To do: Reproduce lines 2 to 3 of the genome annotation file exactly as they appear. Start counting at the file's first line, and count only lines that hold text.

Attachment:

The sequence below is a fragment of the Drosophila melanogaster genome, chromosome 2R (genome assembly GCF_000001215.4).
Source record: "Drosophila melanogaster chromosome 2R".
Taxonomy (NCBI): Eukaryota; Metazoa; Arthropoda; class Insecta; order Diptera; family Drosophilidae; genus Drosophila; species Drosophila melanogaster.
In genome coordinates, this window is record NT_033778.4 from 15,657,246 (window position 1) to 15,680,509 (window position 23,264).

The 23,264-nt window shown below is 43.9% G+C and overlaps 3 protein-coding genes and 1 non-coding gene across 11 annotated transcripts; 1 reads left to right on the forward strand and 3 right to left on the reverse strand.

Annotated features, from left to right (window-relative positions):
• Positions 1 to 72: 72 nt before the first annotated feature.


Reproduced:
Source record: "Drosophila melanogaster chromosome 2R".
Taxonomy (NCBI): Eukaryota; Metazoa; Arthropoda; class Insecta; order Diptera; family Drosophilidae; genus Drosophila; species Drosophila melanogaster.